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Teaching on the test: Assistant Professor of Geology Anna Martini teaches a class in one of the teaching laboratories in the new Earth Sciences and Museum of Natural History Building. The floor incorporates a grid that is the basis for the Geology 11 final project.
Built from the inside out
“Welcome to your building,” says Jack Cheney, the Samuel A. Hitchcock Professor of Mineralogy and Geology, as he ushers a visitor into the new Earth Sciences and Museum of Natural History Building. Located behind Fayerweather and next to the Keefe Campus Center, the structure is more than new quarters for
the Geology Department and the college’s extensive natural history collection; since the Earth Sciences half of the building opened for classes this spring, the building has quickly become an anchor for the
eastern part of campus and a new home for the campus community. Once the
Museum of Natural History opens in May, the mastodon and wooly mammoth skeletons, centrally framed in a two-story atrium that will be illuminated and clearly visible from outside day and night, are bound to attract even more visitors.
It’s no surprise that the new Earth Sciences Building is full of rocks. More than 10,000 specimens, in their original wooden trays, were moved from their former home in the Pratt Museum of Natural History (now being converted to a dorm) and placed in glass-doored cabinets that line the new building’s classrooms and labs. Other rock treatments are more surprising. A mound of Gore Mountain amphibolite with large garnet crystals announces the building on the north side, and outdoor ledges are made of Goshen schist. Inside, Hawley amphibolite floors incorporate fossil-like crow’s feet. Even the restrooms are geological: the first-floor bathroom features granite countertops, the second-floor countertops are limestone, and the third-floor countertops are made of Gore Mountain garnet amphibolite. The Reading Room counter is made of polished Goshen schist. When a visitor expresses surprise that the classrooms contain blackboards, rather than the whiteboards found elsewhere on campus, Cheney laughs. “It’s like slate!” he exclaims, adding, “What’s teaching without a little chalk dust?”
But the building’s virtues extend beyond cool floors and nice light. The structure was built “from the inside out,” Cheney explains; the design team and architects met at length with faculty to get a sense of how they taught, how they collaborated with students in research, and how they thought the department would evolve in the future. Every feature was designed to support some particular aspect of pedagogy. For example, the sample cabinets that ring each classroom are elegant—but they’re functional, too, allowing students easy access to specimens used in class and in research. Because class sizes vary, the building’s lecture hall can be set up for 20, 30 or 50. The same lecture hall features wooden tables in front of the seats, “wide enough to accommodate laptops or notebooks,” Cheney explains. The whole building, of course, is wireless.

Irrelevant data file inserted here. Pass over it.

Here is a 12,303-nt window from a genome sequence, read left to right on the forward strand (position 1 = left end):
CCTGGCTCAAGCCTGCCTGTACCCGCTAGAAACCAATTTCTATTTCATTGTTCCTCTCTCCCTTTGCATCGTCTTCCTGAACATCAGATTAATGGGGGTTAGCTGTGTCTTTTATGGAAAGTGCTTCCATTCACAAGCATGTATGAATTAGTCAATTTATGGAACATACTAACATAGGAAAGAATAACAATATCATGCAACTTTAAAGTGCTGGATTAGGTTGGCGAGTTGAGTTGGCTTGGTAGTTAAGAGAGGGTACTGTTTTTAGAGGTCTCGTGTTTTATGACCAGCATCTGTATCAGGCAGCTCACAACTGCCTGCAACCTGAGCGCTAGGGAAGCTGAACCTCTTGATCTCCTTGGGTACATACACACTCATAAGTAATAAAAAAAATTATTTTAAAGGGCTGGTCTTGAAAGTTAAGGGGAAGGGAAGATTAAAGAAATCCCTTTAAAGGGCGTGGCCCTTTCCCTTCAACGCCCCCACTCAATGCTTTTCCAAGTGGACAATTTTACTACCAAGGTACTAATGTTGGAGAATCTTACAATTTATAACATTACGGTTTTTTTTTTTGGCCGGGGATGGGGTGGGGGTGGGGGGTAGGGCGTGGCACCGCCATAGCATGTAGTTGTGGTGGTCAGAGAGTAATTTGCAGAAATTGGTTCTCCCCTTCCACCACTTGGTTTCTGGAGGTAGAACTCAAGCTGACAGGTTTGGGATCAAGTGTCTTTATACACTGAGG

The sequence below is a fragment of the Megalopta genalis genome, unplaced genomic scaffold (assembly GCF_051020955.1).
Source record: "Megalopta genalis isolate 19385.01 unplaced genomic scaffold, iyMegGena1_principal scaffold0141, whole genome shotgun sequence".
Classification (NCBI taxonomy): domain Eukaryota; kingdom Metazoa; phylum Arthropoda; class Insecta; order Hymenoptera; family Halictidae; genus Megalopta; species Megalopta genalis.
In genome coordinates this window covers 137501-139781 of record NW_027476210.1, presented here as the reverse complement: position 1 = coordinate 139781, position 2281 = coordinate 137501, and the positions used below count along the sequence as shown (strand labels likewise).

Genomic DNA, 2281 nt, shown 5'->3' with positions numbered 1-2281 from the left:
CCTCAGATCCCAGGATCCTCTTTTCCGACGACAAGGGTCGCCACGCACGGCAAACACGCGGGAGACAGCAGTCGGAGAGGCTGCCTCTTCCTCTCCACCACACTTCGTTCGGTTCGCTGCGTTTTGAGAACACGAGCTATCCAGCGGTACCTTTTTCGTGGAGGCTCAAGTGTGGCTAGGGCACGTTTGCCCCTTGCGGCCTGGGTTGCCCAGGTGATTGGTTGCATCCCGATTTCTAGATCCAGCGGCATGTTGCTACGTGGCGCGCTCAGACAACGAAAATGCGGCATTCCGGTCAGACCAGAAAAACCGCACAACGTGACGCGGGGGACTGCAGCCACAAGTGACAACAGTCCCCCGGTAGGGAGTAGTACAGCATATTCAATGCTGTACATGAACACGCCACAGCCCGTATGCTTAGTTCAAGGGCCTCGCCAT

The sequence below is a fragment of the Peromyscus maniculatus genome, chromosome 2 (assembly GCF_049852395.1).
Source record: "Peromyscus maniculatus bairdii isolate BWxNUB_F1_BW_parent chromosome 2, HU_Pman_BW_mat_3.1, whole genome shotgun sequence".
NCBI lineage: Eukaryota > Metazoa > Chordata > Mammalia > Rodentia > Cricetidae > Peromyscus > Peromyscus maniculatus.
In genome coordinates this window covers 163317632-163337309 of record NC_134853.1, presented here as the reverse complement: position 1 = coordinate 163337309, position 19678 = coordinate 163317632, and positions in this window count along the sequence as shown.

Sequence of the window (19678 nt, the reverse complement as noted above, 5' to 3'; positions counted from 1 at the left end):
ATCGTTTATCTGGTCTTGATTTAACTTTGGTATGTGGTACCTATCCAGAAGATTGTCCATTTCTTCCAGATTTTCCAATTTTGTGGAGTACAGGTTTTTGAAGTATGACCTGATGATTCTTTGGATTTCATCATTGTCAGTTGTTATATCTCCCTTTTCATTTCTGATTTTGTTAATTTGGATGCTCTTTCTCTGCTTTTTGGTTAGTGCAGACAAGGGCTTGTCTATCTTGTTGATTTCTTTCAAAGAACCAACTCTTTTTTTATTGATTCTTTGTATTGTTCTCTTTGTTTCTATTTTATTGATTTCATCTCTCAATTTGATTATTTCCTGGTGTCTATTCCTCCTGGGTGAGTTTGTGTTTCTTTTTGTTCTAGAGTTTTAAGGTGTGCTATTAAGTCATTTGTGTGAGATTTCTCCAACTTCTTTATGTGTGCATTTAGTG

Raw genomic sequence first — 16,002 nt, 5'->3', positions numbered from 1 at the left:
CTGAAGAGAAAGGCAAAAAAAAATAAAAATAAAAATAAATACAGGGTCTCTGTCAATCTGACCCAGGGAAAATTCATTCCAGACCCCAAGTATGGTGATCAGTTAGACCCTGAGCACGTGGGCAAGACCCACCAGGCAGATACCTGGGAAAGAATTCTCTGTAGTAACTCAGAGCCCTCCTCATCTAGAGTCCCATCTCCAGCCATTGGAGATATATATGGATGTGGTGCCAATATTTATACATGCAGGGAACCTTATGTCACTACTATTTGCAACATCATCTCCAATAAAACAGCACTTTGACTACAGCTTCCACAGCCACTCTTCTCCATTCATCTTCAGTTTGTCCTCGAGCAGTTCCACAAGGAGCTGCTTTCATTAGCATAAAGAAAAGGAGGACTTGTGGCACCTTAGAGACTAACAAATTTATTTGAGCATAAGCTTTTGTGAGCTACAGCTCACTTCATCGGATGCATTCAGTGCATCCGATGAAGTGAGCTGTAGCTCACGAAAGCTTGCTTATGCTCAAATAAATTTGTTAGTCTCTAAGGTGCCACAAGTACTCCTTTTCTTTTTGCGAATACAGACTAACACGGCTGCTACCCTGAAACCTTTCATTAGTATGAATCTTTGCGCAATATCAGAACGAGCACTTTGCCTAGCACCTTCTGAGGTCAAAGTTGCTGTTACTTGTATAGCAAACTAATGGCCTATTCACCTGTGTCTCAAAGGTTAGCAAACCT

The most visible application of design’s adaptation to pedagogy is in two of the five teaching laboratories, where large grids are built right into the floor. Made up of lines running from A to Z and from 1 to 26, the grids are, in fact, the Geology 11 final project. During the exam, 100 to 150 rocks are placed on the grid, and students are asked to use the layout to create a geologic map and write a geological history for the mapped area. Although the new building doesn’t facilitate teaching to the test, it’s literally built for teaching on the test.
Similarly, space was carefully allocated to support program needs and priorities. Because the department is very student-oriented, Cheney says, geologists opted for smaller faculty research labs in order to provide dedicated office space for senior students. Because of the high level of faculty collaboration, the building includes four upper-level teaching labs for five faculty members; each teaching lab has space for two faculty members, and each faculty member has space in two teaching labs. “It’s amazing how much more efficiently you can use resources this way,” Cheney notes. The labs abut the instrument rooms, allowing faculty members to be in two places at once. And the second-floor sedimentology–paleontology teaching lab is adjacent to the Museum of Natural History, making it easy for researchers to draw on the college’s extraordinary collection. Moreover, at the end of each of the building’s three main corridors are gathering places where students and faculty can socialize and talk shop. These areas feature soft seating, minerals and floor-to-ceiling slate chalkboards to facilitate discussion.
The building houses top-of-the-line research equipment, most notably a scanning electron microscope, an x-ray CT scanner and an ICP spectrometer, used by faculty and students alike.
While classes are underway in the Earth Sciences portion of the building, work continues on the Museum of Natural History. Skeletons dismantled during the move from the Pratt are being reassembled, and the dinosaur footprints are being installed on the building’s ground floor. These footprints are attached to movable racks to increase visibility and maximize space, says collections manager Kate Wellspring. Visitors to the museum will be able to get even more “up close” with the tracks, says Wellspring; plaster casts of the gigantic impressions are being installed in the building’s ground floor, and by May, guests will be able to almost walk in the footsteps of the dinosaurs.